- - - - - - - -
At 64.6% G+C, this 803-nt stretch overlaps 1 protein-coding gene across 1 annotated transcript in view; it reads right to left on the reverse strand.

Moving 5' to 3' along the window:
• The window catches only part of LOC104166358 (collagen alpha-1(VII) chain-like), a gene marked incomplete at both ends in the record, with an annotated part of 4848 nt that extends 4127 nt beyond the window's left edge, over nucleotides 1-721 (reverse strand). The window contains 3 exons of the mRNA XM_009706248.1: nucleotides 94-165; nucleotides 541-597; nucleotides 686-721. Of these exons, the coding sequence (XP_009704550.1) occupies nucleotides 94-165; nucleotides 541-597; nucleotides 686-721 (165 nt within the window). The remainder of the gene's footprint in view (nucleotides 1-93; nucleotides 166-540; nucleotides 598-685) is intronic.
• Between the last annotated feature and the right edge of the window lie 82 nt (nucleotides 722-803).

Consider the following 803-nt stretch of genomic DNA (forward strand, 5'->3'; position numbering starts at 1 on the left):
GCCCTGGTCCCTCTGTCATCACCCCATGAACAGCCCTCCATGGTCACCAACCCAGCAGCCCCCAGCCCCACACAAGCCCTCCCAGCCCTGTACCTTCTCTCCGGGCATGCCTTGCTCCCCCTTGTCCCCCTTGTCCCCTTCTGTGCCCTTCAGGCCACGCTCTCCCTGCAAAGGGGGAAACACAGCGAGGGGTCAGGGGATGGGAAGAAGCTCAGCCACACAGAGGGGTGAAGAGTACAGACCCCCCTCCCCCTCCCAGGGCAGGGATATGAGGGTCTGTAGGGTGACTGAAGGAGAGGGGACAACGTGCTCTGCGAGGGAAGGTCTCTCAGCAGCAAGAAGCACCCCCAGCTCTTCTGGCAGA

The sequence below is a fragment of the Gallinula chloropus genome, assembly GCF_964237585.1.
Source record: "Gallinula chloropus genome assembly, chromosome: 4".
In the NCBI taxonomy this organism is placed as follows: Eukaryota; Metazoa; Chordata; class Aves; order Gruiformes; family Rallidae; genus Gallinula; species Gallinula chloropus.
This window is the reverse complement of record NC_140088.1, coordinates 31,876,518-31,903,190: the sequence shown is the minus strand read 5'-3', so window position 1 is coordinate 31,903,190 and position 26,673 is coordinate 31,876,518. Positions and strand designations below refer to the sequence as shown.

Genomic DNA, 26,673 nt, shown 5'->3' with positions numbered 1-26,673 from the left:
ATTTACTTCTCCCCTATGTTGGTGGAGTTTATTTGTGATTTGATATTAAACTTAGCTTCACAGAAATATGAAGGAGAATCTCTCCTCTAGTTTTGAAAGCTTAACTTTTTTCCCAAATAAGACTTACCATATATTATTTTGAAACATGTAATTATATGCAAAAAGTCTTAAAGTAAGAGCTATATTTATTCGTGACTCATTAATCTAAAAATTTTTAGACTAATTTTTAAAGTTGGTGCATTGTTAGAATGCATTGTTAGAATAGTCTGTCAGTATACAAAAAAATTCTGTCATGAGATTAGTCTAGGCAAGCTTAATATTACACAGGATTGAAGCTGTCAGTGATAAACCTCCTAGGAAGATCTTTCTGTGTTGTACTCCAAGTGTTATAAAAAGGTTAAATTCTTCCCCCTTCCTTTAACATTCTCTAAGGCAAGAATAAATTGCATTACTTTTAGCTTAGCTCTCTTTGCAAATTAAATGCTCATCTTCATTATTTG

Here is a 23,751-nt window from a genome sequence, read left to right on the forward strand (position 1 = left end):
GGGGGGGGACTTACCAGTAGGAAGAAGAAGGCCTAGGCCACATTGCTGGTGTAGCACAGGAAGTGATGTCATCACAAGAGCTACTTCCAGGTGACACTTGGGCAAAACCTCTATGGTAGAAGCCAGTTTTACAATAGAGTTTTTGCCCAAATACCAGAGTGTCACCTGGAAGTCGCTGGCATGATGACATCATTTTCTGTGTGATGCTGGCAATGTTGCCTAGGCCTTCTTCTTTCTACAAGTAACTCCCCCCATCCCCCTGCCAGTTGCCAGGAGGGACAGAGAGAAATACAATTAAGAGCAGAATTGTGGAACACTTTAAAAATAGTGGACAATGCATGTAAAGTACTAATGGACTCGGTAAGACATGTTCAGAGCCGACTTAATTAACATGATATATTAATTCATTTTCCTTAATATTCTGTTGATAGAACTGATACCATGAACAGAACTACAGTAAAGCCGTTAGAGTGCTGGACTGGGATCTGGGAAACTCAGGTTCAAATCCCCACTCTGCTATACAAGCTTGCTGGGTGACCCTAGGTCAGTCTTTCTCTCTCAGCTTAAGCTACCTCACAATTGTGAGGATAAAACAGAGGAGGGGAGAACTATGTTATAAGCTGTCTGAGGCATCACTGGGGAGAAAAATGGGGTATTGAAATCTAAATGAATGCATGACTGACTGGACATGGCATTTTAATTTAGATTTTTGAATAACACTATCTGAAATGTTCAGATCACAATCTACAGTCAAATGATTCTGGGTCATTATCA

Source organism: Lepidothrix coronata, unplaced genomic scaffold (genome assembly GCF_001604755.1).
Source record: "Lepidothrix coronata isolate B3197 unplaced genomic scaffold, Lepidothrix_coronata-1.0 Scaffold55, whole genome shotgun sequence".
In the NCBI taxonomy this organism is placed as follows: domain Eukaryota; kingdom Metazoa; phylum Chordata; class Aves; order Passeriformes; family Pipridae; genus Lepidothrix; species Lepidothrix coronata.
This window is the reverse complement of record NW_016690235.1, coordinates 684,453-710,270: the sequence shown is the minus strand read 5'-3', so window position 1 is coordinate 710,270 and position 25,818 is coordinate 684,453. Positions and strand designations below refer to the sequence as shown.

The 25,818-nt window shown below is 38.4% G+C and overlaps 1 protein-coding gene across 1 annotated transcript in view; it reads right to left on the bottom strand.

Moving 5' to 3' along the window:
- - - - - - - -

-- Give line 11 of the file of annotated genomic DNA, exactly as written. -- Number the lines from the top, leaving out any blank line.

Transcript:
Genomic DNA, 26,673 nt, shown 5'->3' with positions numbered 1-26,673 from the left: